Often invoked in film and television, the Fifth Amendment is rarely aptly applied or depicted. (The titular Ashley Judd flick? Unlikely.) The Fifth Amendment states, “nor shall any person be subject for the same offense to be twice put in jeopardy of life or limb.” It sought to prevent the “unacceptably high risk that the Government, with its vastly superior resources, might wear down the defendant so that ‘even though innocent he may be found guilty.’” That means preventing the government from retrying the same person for the same crime if it doesn’t like the result it gets the first time around.
What’s happening to Knox isn’t the type of legal abuse that the Constitution sought to prevent. Knox is trying to dodge the consequences of an appeal, not a new trial after the conclusion of a legal process. As Reuters reported of the Italian justice system, “No judgment is considered final until appeals have been exhausted.” What happened is what can always happen: “[T]he top Court of Cassation can order a retrial which adds years more to the process.” (So far as inapplicable constitutional arguments go, Knox might be better served ditching the Fifth Amendment for the Sixth, protecting the right to a speedy trial.)
The United States isn’t even committed to preventing all forms of re-trial within its own borders. The federal government, state governments, the military, and Native American tribes are all considered separate sovereigns, which means prosecution by any one of these actors doesn’t rule out prosecution by any other. While the federal government doesn’t prosecute someone who has already been prosecuted by a state for the same crime as a rule, it’s not constitutionally prohibited from doing so.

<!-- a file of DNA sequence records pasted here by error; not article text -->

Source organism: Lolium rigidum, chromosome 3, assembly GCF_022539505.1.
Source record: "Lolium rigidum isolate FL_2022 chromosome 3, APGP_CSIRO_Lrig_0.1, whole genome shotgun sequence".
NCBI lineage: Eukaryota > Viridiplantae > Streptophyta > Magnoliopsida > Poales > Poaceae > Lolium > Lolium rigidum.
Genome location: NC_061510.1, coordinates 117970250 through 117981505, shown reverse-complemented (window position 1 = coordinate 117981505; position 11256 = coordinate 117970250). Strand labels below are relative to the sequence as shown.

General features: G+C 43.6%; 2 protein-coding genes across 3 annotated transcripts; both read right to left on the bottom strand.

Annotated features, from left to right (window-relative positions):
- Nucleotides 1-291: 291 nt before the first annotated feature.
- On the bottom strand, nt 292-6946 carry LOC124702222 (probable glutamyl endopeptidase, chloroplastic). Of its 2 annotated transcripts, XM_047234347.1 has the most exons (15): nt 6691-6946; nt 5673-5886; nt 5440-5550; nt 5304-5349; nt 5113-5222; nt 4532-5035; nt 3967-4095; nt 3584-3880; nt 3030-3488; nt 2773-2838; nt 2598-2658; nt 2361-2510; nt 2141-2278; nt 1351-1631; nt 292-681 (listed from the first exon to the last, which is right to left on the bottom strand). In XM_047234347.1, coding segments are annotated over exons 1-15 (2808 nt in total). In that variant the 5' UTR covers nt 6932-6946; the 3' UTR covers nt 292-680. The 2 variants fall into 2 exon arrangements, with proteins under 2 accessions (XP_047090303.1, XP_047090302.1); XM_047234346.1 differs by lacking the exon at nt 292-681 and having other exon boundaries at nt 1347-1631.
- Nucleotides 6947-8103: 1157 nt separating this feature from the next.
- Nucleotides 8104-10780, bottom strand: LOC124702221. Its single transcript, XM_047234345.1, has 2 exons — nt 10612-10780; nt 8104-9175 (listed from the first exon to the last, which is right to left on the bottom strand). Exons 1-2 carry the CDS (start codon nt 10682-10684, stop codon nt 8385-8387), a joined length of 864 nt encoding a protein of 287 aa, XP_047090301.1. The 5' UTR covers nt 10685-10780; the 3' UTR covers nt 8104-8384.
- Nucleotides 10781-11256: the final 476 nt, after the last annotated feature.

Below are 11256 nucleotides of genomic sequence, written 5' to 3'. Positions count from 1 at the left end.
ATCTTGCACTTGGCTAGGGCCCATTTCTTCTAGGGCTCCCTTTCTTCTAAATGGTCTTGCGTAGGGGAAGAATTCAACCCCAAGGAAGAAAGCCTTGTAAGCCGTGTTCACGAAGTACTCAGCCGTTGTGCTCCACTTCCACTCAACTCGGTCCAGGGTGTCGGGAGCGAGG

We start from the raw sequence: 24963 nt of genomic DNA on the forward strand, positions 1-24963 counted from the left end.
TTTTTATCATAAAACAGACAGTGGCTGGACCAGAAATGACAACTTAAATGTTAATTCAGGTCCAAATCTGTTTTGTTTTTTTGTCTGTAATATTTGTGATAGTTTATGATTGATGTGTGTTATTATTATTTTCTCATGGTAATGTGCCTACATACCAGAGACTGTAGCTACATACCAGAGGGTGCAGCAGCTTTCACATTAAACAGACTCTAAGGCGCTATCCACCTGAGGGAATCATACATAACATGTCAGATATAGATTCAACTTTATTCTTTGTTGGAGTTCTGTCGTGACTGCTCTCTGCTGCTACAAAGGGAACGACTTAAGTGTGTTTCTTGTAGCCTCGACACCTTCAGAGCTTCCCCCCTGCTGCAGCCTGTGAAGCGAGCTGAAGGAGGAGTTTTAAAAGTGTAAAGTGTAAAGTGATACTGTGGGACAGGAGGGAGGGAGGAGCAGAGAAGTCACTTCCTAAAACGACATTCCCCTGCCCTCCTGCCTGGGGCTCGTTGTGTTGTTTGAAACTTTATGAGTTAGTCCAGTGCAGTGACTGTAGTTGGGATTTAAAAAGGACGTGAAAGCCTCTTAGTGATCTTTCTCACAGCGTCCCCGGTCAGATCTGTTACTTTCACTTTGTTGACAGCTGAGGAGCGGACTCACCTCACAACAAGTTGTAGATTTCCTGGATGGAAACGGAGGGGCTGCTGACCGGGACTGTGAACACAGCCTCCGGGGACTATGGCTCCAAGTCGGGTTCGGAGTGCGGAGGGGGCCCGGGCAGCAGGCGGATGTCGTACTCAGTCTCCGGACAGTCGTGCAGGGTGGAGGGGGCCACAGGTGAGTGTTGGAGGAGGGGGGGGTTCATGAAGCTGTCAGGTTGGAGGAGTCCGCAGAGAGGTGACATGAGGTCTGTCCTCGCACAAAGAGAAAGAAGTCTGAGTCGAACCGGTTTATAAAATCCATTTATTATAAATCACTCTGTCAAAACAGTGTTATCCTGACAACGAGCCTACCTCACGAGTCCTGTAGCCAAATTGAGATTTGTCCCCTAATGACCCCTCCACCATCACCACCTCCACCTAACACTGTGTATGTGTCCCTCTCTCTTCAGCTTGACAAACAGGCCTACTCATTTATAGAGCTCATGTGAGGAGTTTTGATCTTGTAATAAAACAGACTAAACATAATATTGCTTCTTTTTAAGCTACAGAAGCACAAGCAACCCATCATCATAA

Jeffrey Robert MacDonald would have gotten away with murder in North Carolina but for this counter-intuitive aspect of the double jeopardy principle. Dr. MacDonald stood accused of murdering his two daughters and pregnant wife in 1970. Military officials opened a legal investigation but opted not to pursue charges, tantamount to acquittal. Four years later, a federal district court judge agreed to convene a grand jury to indict MacDonald for the three murders. MacDonald protested: He claimed the trial violated the Double Jeopardy Clause. According to MacDonald, he’d already been tried by the military. His claim failed, and MacDonald was convicted on the second try, receiving three life sentences.
The Double Jeopardy Clause doesn’t necessarily protect defendants whose convictions were overturned on appeal or those who avoided charges, prosecution, or judgment by motioning to dismiss or requesting a mistrial, for example. Defendants are only clearly protected from further prosecution on the same count by the same sovereign if acquitted or if they’ve successfully appealed on the basis of “insufficiency of the evidence.”
Dubious as some of the Italian legal proceedings have been—and not just in this case—for the United States to refuse to extradite Knox would amount to doubling down on injustice—a point others have made ably elsewhere. The United States cannot change its extradition agreement with Italy, much less the Constitution, just for Knox. The arguments for extradition range from international reputation to hypocrisy. As Dershowitz commented acidly, “We're trying to get Snowden back—how does it look if we want Snowden back and we won't return someone for murder?”